9. The presentation with the right hand from the heel position
  10. The presentation with the left hand from the heel position


After the handler and dog understands these presentations they need to learn how to introduce distractions during tug play. Michael is an expert on proofing his training by layering in distractions.


In the course Michael demonstrates that dogs often learn more and learn quicker during their learning phase when worked at lower levels of drive. Once the dog understands an exercise the drive level can be increased. When drive levels increase, both the intensity and speed of the dog performing that exercise will increase.


One of the most important aspects of using tug play as a reward in a training system is to have a dog that consistently and willingly OUTS the tug on command. Training the OUT is a big segment of this video. You will see a number of dogs at different training levels being worked on the OUT. One of the dogs has a serious OUT problem. During this training the dog also learns to bring the tug back to the handler after the handler releases the tug during the play.


It’s not uncommon during tug training to have a situation where the handler is gets his hands bit by his dog. Michael has a segment in this course teaching how to eliminate this.


Michael also talks about playing tug with puppies. When it comes to tug work with puppies it is vitally important to know when to do it, how to do it, and when to stop doing it. He explains what not to do when puppies are teething.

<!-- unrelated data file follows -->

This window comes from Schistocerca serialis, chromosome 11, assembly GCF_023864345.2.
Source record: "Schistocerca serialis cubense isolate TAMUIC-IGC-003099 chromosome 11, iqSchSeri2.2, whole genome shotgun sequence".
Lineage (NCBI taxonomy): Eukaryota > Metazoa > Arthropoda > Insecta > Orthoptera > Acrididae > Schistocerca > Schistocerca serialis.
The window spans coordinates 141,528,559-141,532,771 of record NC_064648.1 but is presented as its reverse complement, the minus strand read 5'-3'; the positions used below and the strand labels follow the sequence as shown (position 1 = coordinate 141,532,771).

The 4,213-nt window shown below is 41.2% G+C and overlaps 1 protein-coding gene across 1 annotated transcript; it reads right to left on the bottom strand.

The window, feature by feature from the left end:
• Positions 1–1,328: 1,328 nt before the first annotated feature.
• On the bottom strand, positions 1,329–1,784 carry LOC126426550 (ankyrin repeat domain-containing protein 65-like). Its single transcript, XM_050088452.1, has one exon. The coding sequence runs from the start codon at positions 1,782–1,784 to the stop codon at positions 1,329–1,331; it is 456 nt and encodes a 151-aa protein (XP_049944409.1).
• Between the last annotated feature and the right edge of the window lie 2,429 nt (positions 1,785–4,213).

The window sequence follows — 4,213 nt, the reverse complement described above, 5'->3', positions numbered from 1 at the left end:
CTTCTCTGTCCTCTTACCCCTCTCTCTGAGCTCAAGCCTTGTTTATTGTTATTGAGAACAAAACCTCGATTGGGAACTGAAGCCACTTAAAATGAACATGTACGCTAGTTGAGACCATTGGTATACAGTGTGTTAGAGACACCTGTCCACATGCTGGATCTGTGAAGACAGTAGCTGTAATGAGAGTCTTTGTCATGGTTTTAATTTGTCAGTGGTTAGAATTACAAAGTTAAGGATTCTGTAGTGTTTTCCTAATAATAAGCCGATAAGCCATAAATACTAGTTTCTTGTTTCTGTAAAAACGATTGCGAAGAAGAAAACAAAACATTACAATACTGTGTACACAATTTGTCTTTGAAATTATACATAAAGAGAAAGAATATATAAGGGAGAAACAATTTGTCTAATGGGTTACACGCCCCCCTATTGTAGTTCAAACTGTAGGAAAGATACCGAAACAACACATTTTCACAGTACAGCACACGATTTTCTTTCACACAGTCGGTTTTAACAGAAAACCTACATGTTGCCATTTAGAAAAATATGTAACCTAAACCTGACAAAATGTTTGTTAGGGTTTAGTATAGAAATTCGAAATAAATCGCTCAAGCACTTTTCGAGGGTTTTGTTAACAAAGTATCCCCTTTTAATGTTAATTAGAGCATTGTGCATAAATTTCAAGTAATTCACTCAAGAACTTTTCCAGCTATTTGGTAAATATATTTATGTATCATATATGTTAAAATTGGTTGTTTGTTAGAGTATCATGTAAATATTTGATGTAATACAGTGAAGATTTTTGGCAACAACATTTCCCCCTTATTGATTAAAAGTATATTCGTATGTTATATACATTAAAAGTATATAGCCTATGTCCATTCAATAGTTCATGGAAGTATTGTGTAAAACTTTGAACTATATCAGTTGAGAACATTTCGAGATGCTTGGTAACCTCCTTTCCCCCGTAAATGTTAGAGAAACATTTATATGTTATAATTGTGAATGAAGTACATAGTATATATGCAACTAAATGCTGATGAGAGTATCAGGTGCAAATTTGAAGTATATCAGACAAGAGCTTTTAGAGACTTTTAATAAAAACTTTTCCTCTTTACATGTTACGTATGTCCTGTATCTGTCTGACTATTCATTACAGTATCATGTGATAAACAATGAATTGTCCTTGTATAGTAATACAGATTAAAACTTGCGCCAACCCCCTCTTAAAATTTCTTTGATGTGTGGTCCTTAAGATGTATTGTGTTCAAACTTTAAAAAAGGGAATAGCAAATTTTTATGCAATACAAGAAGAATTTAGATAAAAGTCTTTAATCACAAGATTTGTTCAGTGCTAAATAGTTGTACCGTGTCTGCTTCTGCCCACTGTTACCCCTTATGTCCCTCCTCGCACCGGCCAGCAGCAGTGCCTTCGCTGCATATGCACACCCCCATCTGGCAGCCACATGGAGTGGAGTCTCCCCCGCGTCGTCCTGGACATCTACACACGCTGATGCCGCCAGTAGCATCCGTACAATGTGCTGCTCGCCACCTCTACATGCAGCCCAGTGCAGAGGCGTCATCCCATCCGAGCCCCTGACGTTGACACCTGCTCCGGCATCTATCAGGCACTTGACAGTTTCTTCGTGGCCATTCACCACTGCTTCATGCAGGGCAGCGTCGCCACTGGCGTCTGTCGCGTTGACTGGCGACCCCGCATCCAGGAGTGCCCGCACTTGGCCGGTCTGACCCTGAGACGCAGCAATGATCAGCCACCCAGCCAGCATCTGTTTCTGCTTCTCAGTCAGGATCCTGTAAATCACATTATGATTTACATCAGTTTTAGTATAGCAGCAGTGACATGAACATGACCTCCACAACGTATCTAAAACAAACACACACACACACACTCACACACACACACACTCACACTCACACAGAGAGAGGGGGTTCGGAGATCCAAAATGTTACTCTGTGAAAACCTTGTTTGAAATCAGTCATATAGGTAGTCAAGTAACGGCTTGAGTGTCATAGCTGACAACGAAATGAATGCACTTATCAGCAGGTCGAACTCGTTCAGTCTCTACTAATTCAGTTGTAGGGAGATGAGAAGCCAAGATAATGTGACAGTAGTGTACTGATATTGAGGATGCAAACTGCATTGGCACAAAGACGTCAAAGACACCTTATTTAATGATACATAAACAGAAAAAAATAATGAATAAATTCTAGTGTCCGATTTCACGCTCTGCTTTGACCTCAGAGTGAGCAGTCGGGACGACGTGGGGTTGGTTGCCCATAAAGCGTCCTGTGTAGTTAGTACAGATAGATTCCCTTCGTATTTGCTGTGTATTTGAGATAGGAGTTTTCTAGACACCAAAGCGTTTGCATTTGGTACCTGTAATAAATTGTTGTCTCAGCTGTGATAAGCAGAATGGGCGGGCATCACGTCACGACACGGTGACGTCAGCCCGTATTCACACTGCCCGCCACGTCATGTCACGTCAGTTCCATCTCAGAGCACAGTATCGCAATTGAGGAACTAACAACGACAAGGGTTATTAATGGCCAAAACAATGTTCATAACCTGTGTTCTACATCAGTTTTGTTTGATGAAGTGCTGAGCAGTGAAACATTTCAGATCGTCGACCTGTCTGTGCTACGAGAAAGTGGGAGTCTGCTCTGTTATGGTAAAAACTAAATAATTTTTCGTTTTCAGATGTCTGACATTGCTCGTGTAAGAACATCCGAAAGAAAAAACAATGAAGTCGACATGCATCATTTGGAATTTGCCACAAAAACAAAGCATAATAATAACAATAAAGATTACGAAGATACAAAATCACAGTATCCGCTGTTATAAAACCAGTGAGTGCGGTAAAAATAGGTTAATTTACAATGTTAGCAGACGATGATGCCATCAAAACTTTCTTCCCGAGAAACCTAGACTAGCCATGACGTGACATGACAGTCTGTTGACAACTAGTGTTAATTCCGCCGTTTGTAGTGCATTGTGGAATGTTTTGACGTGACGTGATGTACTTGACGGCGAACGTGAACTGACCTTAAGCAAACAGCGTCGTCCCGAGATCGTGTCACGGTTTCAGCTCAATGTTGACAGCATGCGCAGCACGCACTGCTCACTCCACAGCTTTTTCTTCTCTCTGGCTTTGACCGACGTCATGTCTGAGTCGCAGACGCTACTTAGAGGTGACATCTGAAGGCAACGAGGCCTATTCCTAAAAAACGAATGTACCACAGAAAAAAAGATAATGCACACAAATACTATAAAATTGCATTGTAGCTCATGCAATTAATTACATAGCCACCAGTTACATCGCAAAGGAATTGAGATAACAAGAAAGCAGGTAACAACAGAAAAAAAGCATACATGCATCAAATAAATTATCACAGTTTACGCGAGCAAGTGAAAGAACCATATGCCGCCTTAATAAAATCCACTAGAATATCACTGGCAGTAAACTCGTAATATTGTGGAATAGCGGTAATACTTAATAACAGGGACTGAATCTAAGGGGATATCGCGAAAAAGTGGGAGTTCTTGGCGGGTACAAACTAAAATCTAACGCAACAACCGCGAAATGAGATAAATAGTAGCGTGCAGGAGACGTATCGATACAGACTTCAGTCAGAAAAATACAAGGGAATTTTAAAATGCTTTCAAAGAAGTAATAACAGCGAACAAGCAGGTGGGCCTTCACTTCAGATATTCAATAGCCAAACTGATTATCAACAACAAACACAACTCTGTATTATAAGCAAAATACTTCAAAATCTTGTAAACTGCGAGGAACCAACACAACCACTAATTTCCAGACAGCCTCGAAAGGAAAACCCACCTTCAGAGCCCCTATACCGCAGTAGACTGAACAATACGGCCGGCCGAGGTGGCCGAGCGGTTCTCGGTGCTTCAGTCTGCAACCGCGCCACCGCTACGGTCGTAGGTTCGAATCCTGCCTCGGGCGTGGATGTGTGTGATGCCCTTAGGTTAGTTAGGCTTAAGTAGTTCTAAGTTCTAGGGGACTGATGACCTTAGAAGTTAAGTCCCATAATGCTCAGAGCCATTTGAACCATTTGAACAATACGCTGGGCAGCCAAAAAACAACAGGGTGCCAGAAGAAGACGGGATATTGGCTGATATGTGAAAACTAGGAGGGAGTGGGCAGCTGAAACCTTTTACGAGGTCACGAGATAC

Course Outline


Module 1   Introduction
  Segment 1 Meet Michael Ellis
  Segment 2 What Toys to Use
  Segment 3 Fundamentals of Playing Tug 
Module 2   Training the Out
  Segment 1 Beginning Steps in Teaching the Out
  Segment 2  Creating Drive 
  Segment 3 Engagement
  Segment 4 Training with Tugs
  Segment 5 Equipment Bias
Module 3   The Mechanics of Tug Presentation
  Segment 1 Learning to Give Misses
  Segment 2 Posting
  Segment 3 Posting - Student Demos
  Segment 4 Posting Mistakes that Create Problems in Training
  Segment 5 Tug Presentations
  Segment 6 Learning the Presentations
  Segment 7 Left to Right Presentations
  Segment 8 Stationary Catches 
  Segment 9 Student Catch Demos
  Segment 10 Teaching the Out
Module 4   Possession, Capping, and Corrections
  Segment 1 Tug Possession
  Segment 2 Capping
  Segment 3 Dogs with Extreme Tug Possession
  Segment 4 Corrections
  Segment 5 Training with Distractions
  Segment 6 Managing Drive
  Segment 7 Avoiding Dog Bites
  Segment 8 Puppies and Tug Work
Module 5   Where to Go From Here
  Segment 1 Continue Your Education with Michael


Beginner trainers and dog enthusiast looking to increase their dogs play and toy drive.


The Power of Playing Tug with Your Dog is the second training course in Leerburg’s series of dog training with Michael Ellis. This video follows Michael’s the Power of Training Your Dog with Food. We recommend taking Power of Training Dogs with Food before taking this course.

Course Outline


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What's the difference between this course, the DVD, and the stream?


DVD:  5 hours 25 minutes (physical copy)

Stream:  5 hours 25 minutes, lifetime access, stream from anywhere

Online Course:  96 videos (312 minutes), text content, lifetime access, stream from anywhere on any smart device